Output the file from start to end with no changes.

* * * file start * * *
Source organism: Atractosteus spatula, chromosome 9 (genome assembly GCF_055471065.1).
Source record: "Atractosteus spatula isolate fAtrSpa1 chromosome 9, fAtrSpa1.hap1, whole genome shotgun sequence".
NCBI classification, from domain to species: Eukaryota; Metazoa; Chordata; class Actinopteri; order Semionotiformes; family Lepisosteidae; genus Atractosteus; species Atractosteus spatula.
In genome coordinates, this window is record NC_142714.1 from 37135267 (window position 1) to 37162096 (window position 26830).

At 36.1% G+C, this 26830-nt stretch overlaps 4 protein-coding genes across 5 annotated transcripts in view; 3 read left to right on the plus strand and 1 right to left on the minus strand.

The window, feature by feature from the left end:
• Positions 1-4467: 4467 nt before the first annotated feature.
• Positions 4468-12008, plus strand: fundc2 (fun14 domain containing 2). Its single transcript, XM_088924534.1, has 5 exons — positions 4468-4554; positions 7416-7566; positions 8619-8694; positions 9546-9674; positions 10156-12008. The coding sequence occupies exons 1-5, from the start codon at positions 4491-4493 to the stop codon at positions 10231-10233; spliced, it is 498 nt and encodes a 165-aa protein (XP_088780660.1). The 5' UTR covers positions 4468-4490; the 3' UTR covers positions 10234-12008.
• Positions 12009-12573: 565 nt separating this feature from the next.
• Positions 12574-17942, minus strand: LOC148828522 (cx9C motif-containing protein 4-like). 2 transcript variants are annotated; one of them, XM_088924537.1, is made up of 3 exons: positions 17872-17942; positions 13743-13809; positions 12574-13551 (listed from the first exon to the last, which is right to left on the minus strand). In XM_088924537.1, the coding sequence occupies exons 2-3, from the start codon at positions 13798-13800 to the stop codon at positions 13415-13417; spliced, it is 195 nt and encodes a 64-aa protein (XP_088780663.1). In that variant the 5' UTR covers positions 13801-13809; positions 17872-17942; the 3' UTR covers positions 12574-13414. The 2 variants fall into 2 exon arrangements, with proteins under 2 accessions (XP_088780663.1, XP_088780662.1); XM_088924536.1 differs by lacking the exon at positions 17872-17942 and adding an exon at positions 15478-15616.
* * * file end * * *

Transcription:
Source organism: Atractosteus spatula, chromosome 9 (genome assembly GCF_055471065.1).
Source record: "Atractosteus spatula isolate fAtrSpa1 chromosome 9, fAtrSpa1.hap1, whole genome shotgun sequence".
NCBI classification, from domain to species: Eukaryota; Metazoa; Chordata; class Actinopteri; order Semionotiformes; family Lepisosteidae; genus Atractosteus; species Atractosteus spatula.
In genome coordinates, this window is record NC_142714.1 from 37135267 (window position 1) to 37162096 (window position 26830).

At 36.1% G+C, this 26830-nt stretch overlaps 4 protein-coding genes across 5 annotated transcripts in view; 3 read left to right on the plus strand and 1 right to left on the minus strand.

The window, feature by feature from the left end:
• Positions 1-4467: 4467 nt before the first annotated feature.
• Positions 4468-12008, plus strand: fundc2 (fun14 domain containing 2). Its single transcript, XM_088924534.1, has 5 exons — positions 4468-4554; positions 7416-7566; positions 8619-8694; positions 9546-9674; positions 10156-12008. The coding sequence occupies exons 1-5, from the start codon at positions 4491-4493 to the stop codon at positions 10231-10233; spliced, it is 498 nt and encodes a 165-aa protein (XP_088780660.1). The 5' UTR covers positions 4468-4490; the 3' UTR covers positions 10234-12008.
• Positions 12009-12573: 565 nt separating this feature from the next.
• Positions 12574-17942, minus strand: LOC148828522 (cx9C motif-containing protein 4-like). 2 transcript variants are annotated; one of them, XM_088924537.1, is made up of 3 exons: positions 17872-17942; positions 13743-13809; positions 12574-13551 (listed from the first exon to the last, which is right to left on the minus strand). In XM_088924537.1, the coding sequence occupies exons 2-3, from the start codon at positions 13798-13800 to the stop codon at positions 13415-13417; spliced, it is 195 nt and encodes a 64-aa protein (XP_088780663.1). In that variant the 5' UTR covers positions 13801-13809; positions 17872-17942; the 3' UTR covers positions 12574-13414. The 2 variants fall into 2 exon arrangements, with proteins under 2 accessions (XP_088780663.1, XP_088780662.1); XM_088924536.1 differs by lacking the exon at positions 17872-17942 and adding an exon at positions 15478-15616.